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The Cold War was fought as a contest over a way of life as much as it was as an armed confrontation.

What was the Cold War?

The Cold War was a global conflict that began in the late 1940s and ended with the collapse of the Soviet Union in 1991. Although the Cold War remained ‘cold’ in Europe and North America, the major powers fought ‘hot’ wars elsewhere in the world, including Korea, Vietnam and Afghanistan.

At root the Cold War was a battle of ideas between capitalism and communism, however, some ‘Cold Warriors’ were motivated by other ideologies and national interest. Although the Cold War was a military confrontation in which nuclear weapons played a central part, the conflict took other forms, including through competitive sport and the arts.

The Cold War in National Museums Scotland’s collections

Our collections contain a rich variety of Cold War-related material from Scotland, the UK and many other countries around the world. These range from large three-dimensional objects, such as aircraft and missiles, to small two-dimensional photographs and ephemera. From weapons of war in our military and aviation collections to Chinese communist art in our world cultures collections, the Cold War is represented in diverse ways across our museums.

Now that the Cold War has passed into history, many objects have different meanings for people today. Some were once secret and hidden from view; others were part of our daily lives. Our Cold War objects speak not only of a time when the world stood on the brink of nuclear war, but also tell stories of global encounters and cultural exchanges between peoples from distant places.

Materialising the Cold War in the NMS Research Repository

Crail in Fife housed a secret school to teach the military Russian and other languages.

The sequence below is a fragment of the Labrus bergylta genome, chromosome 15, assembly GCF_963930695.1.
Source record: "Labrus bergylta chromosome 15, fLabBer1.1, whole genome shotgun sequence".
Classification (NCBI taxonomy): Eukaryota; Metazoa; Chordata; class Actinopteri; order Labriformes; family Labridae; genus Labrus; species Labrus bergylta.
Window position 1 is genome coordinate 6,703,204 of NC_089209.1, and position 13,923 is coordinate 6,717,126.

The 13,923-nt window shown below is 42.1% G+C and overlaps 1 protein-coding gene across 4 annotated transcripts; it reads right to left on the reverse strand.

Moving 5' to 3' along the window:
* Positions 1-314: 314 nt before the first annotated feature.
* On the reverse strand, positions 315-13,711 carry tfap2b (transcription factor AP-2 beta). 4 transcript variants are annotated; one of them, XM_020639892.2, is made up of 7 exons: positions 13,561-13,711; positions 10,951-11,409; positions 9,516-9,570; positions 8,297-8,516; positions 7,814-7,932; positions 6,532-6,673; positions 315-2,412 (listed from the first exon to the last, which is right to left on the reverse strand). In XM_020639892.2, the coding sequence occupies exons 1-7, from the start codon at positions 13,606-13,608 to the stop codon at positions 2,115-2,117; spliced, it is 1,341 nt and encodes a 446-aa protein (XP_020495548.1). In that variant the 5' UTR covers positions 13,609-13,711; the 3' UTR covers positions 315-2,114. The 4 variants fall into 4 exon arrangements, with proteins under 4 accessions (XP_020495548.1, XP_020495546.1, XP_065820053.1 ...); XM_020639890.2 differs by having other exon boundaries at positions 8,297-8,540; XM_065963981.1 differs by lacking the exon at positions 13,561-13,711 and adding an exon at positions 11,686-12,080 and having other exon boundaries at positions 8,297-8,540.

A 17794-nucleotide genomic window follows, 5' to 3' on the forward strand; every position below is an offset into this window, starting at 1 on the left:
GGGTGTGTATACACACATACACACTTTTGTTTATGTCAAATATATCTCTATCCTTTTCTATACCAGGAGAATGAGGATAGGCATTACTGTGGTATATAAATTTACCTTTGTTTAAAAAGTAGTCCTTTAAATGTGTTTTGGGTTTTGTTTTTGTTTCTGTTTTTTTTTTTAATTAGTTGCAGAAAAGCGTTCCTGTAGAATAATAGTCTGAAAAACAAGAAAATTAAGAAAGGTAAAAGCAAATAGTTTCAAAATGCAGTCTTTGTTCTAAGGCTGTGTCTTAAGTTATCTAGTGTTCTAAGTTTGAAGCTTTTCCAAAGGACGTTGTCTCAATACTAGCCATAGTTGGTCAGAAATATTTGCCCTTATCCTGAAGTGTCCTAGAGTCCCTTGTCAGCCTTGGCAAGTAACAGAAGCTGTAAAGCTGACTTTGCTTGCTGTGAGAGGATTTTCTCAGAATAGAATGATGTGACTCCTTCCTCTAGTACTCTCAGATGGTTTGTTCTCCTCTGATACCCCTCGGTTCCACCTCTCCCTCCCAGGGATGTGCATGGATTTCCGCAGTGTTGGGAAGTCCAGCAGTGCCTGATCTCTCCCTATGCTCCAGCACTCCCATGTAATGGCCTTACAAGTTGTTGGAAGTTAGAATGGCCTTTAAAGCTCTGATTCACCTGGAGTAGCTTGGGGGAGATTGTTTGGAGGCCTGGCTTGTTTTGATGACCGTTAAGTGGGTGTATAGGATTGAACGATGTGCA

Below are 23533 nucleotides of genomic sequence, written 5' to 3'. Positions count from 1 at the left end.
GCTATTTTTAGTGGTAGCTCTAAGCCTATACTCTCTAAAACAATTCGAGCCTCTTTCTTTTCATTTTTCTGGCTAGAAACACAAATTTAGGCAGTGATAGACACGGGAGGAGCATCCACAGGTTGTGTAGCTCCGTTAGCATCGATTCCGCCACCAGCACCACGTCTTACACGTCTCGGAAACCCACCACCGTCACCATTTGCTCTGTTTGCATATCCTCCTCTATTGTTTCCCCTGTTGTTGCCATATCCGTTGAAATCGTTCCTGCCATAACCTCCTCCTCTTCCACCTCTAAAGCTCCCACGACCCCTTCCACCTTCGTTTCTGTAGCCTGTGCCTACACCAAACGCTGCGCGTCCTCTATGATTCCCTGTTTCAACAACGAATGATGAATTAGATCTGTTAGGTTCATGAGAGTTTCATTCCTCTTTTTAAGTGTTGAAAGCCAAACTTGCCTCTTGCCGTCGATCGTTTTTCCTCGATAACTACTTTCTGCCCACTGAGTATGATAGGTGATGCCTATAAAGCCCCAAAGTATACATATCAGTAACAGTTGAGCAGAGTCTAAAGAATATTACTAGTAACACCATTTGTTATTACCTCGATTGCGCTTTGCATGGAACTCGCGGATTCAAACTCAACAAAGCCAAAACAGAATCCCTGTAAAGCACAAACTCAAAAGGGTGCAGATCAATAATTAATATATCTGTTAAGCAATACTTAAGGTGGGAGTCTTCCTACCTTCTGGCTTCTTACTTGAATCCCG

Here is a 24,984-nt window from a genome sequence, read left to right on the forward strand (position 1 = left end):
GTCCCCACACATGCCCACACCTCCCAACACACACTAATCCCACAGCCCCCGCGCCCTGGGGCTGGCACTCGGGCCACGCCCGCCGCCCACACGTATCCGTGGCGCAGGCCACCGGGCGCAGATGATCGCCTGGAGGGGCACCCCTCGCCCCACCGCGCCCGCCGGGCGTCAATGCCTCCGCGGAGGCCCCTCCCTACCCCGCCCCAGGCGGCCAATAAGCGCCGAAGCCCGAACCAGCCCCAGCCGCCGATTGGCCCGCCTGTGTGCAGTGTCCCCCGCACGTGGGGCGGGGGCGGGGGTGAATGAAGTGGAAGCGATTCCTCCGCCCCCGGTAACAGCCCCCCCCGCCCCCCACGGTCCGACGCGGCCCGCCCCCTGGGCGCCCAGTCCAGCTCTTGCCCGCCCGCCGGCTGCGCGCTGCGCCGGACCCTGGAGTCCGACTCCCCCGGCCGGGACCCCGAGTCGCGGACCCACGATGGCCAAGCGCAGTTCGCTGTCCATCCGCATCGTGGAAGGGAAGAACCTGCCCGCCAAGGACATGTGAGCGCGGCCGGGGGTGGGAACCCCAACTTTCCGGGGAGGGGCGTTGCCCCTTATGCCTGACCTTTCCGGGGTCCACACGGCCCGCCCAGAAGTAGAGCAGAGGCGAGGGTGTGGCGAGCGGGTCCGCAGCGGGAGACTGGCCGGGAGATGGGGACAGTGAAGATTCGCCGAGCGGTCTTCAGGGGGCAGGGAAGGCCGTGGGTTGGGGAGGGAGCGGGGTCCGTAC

Although the conversations were sometimes tense, they still proved that constructive dialogue between East and West could happen and could result in agreement on controversial topics like nuclear arms limitation.
- Jessica Douthwaite, Research Fellow at the University of Stirling on the wider impact of the ‘Edinburgh Conversations’
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Artefacts from China’s Cultural Revolution

In 1966 China entered a ten-year period of immense social change. Read the stories behind some of the objects in our collections from the Cultural Revolution.

Find out more about the Cultural Revolution
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Breaking the Ice: When Hugh MacDiarmid met Yevgeny Yevtushenko

Research Fellow Dr Jim Gledhill recounts this meeting of minds in the Scottish Borders in 1962.

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Forewarned is Forearmed: inside the hidden world of the Royal Observer Corps

Postgraduate researcher Sarah Harper looks back at the group of appointed civilians who manned bunkers across the country during the Cold War in case of nuclear attack.

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